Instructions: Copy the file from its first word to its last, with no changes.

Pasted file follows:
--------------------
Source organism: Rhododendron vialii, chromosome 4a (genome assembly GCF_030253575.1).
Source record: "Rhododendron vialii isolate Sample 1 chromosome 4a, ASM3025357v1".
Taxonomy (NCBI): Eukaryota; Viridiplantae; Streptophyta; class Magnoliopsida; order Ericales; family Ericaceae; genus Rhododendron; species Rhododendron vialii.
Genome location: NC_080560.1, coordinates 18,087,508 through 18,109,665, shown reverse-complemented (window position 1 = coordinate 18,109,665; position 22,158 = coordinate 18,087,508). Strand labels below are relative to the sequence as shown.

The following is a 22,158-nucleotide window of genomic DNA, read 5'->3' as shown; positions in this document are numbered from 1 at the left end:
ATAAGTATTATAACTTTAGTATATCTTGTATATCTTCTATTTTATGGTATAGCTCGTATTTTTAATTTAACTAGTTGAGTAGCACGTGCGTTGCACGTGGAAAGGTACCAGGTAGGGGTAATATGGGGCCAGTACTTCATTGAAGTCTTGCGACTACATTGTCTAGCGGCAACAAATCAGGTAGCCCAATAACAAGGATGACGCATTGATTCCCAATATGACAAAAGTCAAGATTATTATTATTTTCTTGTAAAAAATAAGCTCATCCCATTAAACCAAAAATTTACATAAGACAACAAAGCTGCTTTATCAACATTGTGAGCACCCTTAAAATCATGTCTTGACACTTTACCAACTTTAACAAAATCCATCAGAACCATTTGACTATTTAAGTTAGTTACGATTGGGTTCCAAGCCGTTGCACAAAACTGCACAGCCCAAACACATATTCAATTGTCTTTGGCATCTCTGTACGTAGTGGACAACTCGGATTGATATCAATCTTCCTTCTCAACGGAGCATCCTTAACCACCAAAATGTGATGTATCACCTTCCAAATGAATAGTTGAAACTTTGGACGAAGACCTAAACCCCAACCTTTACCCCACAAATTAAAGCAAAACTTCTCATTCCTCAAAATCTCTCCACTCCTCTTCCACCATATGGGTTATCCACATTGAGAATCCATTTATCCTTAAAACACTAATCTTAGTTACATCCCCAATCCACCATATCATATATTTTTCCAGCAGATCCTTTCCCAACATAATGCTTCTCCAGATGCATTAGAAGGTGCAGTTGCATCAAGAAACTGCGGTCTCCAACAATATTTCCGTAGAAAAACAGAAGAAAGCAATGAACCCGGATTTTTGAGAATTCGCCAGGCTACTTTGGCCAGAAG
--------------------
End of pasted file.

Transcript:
Source organism: Rhododendron vialii, chromosome 4a (genome assembly GCF_030253575.1).
Source record: "Rhododendron vialii isolate Sample 1 chromosome 4a, ASM3025357v1".
Taxonomy (NCBI): Eukaryota; Viridiplantae; Streptophyta; class Magnoliopsida; order Ericales; family Ericaceae; genus Rhododendron; species Rhododendron vialii.
Genome location: NC_080560.1, coordinates 18,087,508 through 18,109,665, shown reverse-complemented (window position 1 = coordinate 18,109,665; position 22,158 = coordinate 18,087,508). Strand labels below are relative to the sequence as shown.

The following is a 22,158-nucleotide window of genomic DNA, read 5'->3' as shown; positions in this document are numbered from 1 at the left end:
ATAAGTATTATAACTTTAGTATATCTTGTATATCTTCTATTTTATGGTATAGCTCGTATTTTTAATTTAACTAGTTGAGTAGCACGTGCGTTGCACGTGGAAAGGTACCAGGTAGGGGTAATATGGGGCCAGTACTTCATTGAAGTCTTGCGACTACATTGTCTAGCGGCAACAAATCAGGTAGCCCAATAACAAGGATGACGCATTGATTCCCAATATGACAAAAGTCAAGATTATTATTATTTTCTTGTAAAAAATAAGCTCATCCCATTAAACCAAAAATTTACATAAGACAACAAAGCTGCTTTATCAACATTGTGAGCACCCTTAAAATCATGTCTTGACACTTTACCAACTTTAACAAAATCCATCAGAACCATTTGACTATTTAAGTTAGTTACGATTGGGTTCCAAGCCGTTGCACAAAACTGCACAGCCCAAACACATATTCAATTGTCTTTGGCATCTCTGTACGTAGTGGACAACTCGGATTGATATCAATCTTCCTTCTCAACGGAGCATCCTTAACCACCAAAATGTGATGTATCACCTTCCAAATGAATAGTTGAAACTTTGGACGAAGACCTAAACCCCAACCTTTACCCCACAAATTAAAGCAAAACTTCTCATTCCTCAAAATCTCTCCACTCCTCTTCCACCATATGGGTTATCCACATTGAGAATCCATTTATCCTTAAAACACTAATCTTAGTTACATCCCCAATCCACCATATCATATATTTTTCCAGCAGATCCTTTCCCAACATAATGCTTCTCCAGATGCATTAGAAGGTGCAGTTGCATCAAGAAACTGCGGTCTCCAACAATATTTCCGTAGAAAAACAGAAGAAAGCAATGAACCCGGATTTTTGAGAATTCGCCAGGCTACTTTGGCCAGAAG